Tuesday, April 26, 2011


Twenty-five years ago today, I was working on the chemistry of flame and flame suppressants. I got a phone call (not much use of e-mail then) from the Los Alamos Director's Office to attend a meeting on the events at Chernobyl. That phone call probably came a day or two later; it took some time for the world to realize what was happening in the secretive Soviet Union.

It turned out that there wasn't much I could contribute; dumping limestone, boron compounds, and other solids on the smoking reactor zombie was probably the best path and what was eventually done.

The Guardian has an article on what I've been thinking, as a result of my forays into the BEIR VII report: much more research is needed into the consequences of Chernobyl. The terrible numbers you will read in some places today are almost certainly incorrect; BEIR VII concludes that the results are pretty much what might have been expected, except for a higher number of thyroid cancer cases. Chernobyl is located in an area that historically has seen high incidence of goiter, a result of iodine deficiency, which may be part of the reason for those additional thyroid cancer cases.

I'm half-listening to a White House conference on energy security as I write this. Nice words are being said, especially by Jane Harmon, formerly of Congress and now at the Woodrow Wilson Institute, about the complementary roles of industry and the national laboratories. Conservatives and the business community, however, haven't allowed that to be the case for thirty years or so. Back in that Chernobyl time, I was fighting off arguments that industry could do what I was doing much better. They eventually, with the aid of internal fighting within the DOE complex, won. And, twenty-five years on, the technology I was working on is as dead as it was when I came to it in 1986, also under the influence of industry.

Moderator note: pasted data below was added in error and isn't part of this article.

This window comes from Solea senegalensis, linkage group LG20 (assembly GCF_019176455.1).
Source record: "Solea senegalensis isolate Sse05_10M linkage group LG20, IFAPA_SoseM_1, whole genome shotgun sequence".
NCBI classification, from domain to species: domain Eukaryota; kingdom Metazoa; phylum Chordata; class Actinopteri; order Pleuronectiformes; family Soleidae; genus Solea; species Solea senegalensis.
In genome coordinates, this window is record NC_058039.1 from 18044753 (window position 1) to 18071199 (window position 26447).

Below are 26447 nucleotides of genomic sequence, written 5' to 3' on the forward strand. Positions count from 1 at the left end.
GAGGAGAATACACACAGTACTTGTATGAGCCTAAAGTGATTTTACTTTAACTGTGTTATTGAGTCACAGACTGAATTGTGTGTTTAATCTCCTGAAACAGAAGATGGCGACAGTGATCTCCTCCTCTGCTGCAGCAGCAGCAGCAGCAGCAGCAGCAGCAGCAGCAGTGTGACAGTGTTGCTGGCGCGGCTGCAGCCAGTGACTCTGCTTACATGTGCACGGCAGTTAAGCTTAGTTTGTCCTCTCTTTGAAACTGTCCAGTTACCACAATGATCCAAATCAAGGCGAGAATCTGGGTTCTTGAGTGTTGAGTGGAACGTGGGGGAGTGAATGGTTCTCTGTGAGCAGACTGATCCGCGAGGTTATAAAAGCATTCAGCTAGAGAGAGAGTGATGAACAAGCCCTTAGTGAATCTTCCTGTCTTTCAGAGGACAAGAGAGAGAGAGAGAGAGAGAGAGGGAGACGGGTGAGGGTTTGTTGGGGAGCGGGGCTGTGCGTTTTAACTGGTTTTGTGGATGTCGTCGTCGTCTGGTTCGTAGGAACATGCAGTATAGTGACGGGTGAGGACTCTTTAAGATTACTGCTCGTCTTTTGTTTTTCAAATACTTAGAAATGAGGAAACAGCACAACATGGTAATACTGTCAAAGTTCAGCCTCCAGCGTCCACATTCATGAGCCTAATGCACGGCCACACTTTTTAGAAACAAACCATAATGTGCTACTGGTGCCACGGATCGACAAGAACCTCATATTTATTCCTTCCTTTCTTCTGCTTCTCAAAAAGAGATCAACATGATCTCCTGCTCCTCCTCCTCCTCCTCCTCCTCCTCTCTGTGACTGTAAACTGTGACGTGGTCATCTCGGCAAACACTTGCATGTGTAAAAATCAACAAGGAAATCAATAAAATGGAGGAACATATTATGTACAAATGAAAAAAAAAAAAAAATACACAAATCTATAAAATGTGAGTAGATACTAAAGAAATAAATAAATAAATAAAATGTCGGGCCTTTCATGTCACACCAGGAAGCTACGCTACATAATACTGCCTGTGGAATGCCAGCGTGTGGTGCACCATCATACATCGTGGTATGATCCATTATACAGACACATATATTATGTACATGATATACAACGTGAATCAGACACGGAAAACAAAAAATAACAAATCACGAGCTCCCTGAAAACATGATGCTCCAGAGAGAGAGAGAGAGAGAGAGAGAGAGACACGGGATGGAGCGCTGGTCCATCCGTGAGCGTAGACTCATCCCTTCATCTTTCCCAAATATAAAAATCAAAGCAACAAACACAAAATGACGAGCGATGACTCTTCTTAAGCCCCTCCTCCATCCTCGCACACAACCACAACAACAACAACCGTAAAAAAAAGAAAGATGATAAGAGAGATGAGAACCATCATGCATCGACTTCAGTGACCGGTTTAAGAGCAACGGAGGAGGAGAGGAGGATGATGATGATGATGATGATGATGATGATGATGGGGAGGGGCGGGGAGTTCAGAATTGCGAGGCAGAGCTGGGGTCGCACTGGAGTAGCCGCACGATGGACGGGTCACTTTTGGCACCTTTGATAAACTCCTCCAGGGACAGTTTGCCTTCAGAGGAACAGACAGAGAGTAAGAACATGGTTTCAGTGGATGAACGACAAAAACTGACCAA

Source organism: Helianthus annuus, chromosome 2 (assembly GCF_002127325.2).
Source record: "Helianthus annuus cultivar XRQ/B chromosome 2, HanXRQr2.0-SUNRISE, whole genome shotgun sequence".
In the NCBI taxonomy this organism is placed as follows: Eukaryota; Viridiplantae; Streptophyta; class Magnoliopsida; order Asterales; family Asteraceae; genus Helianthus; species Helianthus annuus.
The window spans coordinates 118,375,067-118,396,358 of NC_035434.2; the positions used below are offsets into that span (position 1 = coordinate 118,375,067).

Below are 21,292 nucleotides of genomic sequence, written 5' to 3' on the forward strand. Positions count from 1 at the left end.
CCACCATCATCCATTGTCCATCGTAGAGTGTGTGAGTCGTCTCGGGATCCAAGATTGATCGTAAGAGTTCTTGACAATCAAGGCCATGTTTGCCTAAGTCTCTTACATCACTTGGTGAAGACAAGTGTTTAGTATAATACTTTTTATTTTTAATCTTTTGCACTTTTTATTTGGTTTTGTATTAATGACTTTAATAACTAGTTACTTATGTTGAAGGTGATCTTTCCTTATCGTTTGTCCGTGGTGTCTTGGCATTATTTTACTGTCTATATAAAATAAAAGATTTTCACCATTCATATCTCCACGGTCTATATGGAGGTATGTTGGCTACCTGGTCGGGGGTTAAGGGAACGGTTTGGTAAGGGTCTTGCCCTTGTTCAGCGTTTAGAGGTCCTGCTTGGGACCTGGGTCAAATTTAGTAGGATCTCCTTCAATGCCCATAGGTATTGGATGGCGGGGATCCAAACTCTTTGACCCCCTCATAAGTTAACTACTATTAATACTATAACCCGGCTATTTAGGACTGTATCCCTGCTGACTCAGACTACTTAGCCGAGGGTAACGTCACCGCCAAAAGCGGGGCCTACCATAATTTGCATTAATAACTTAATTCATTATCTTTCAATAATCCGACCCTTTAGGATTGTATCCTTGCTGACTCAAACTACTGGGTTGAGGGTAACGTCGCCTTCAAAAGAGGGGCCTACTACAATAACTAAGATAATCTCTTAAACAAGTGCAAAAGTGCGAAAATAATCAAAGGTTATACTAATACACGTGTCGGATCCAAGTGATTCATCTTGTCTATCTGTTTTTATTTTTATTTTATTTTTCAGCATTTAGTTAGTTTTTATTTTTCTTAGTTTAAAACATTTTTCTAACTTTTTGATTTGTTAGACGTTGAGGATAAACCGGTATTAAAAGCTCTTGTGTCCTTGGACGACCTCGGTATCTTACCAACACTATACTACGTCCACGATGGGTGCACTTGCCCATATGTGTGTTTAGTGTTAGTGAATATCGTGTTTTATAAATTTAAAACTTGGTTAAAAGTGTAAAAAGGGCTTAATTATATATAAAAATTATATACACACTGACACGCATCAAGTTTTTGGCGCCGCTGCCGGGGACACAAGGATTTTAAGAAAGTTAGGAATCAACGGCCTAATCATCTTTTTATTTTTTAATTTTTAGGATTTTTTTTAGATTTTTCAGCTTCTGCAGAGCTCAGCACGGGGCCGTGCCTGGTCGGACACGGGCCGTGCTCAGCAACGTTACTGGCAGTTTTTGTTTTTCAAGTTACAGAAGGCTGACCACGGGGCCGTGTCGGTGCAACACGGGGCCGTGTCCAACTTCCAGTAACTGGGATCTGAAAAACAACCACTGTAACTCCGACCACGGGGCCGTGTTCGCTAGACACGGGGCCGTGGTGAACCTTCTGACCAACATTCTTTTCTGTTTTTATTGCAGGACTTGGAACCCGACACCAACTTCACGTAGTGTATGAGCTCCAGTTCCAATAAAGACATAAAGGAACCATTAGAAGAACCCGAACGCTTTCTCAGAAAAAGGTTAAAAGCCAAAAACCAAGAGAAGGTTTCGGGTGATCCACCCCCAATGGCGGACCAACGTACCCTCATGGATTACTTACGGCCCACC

So I'm not holding my breath that we'll learn what we could about radiation hazards from Chernobyl. The Republicans would probably eliminate all research, so that they can make their cases unimpeded by fact. And beeee veeery afraaaid of the deficit!

Some more links about Chernobyl from Dan Yurman.

The Women of Chernobyl. Some things to think about in balancing radiation risks against having to abandon one's home.

Not about Chernobyl specifically, but a ridiculous result of some of the fear about stuff people don't understand.


Peter said...

My wife falls into the category of people who think 'chemicals are bad'. It can be very frustrating sometimes. If I prod her, she'll concede that it's really just synthetic chemicals that are bad - she prefers natural ones. But then I have to point out that paint thinner is (was) derived from pine tree pitch. Where's the line between natural and synthetic?

For unclogging drains she recommends that I use hot vinegar and baking soda. But when I protest that it's a waste of both to use them at the same time I get a cold look.

I only took two years of chemistry in high school, but even that amount should be sufficient to give people an elementary understanding of the basic principles.

Don't even get me started on the food 'allergy' mania!

Cheryl Rofer said...

How about wood ashes for unclogging drains?

Peter said...

Kind of hard to come by in NYC. All those big-government big-brother restrictions on my freedom to burn whatever I want in my apartment, of course.

But I bet it would work better than her current scheme! So how would that work - dump the dust first, then follow with boiling water?

Cheryl Rofer said...

I think I would add the dust with some water, let it stand for a while, and then flush with hot water. But be sure you've pulverized the wood ashes thoroughly!